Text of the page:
Although I think this example fits most strongly into the coordination bucket, I think there is Rheingold’s concept of collaboration at play too. Although it is limited to a small group of people, everyone is collaborating when they are completing the poll that is available in the group. As everyone participates in the poll, it becomes clear what day of the week works best for everyone and their collective answers help me make that decision.

Whether you’re lurking, cooperating, coordinator or collaborating online, you’re still participating. I haven’t run into a friend who doesn’t have a Facebook account where I need to go offline to talk to them about the Christmas Party, my friend group knows to expect this invitation as the holidays are approaching. I wonder if there will ever be a time where mass groups of people will stop tuning into social media; stop participating all together. If so, I hope there is another tool I can use to coordinate this event as easily as I currently do. So is this a from of collective action according to Rheingold, I would argue yes. In this particular example, there are very few individuals who are lurking as it’s encouraging group participation and most of the group is engaging with the event invite. 

Posted on October 12, 2018, in Digital, mobile, Social Media, Technology. Bookmark the permalink. 2 Comments.

  1. Hi Brittney,

    Great post this week. I think you chose a very intriguing topic and one that involves a participatory culture, while simultaneously offering users the chance to visually scroll through what’s going but not having to contribute to the conversation. Further, this idea of an individual with 1,000 friends, but only choosing to interact with those they are closest with I think depicts this reality of social media to a “t.” Do you feel that on social media you tailor certain content in a particular way or share more of your personal life on one platform over the other? I think this is an interesting tie to the types of content people choose to share in correlation with how many friends or who your friends may be on this platform.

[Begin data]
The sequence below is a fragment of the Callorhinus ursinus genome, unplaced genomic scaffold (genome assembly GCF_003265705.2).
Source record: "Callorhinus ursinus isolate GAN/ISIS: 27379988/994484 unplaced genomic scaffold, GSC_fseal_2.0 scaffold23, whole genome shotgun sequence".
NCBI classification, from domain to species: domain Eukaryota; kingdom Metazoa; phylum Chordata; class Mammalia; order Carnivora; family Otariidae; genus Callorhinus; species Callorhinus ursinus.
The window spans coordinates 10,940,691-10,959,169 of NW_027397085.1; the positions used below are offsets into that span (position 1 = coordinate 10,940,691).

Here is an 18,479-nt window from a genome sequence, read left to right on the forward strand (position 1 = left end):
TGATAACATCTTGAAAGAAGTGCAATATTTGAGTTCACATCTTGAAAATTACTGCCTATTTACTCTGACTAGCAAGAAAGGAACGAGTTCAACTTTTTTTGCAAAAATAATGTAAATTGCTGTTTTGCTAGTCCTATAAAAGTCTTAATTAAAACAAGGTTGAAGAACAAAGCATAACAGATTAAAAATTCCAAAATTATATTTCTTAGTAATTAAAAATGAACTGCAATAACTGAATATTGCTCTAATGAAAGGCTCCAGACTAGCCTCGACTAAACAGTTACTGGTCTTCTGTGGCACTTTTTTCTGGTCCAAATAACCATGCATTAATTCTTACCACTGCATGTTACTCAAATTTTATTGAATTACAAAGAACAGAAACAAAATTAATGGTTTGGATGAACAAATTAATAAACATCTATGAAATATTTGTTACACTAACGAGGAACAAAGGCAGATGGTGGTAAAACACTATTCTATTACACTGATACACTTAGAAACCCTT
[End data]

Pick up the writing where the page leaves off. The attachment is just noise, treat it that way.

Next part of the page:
I think your examples and information regarding lurking and collaborating are spot on this week, great job!

    – Kim

  2. Kim,

    I do that I tailor content differently on different platforms. It’s particularly clear between Facebook and Instagram where I use both to share life updates and photos. I think a lot more about what I’m posting on Instagram, what filters I’m using and how my quote is phrased as to keep it somewhat similar with my overall feed. Whereas on Facebook, I post less specifically curated content. It’s more of just posting the update so that my family and close friend can see what I’m up to, and not filtering the images as much.

    I think that it’s really interesting the way people share content across platforms. I wonder if anyone has done a study to see if how users curate their content. It would be interesting to see if I’m in the norm with my highly curated Instagram content, or if it’s not a widespread phenomenon.

    Thanks,
    Brittney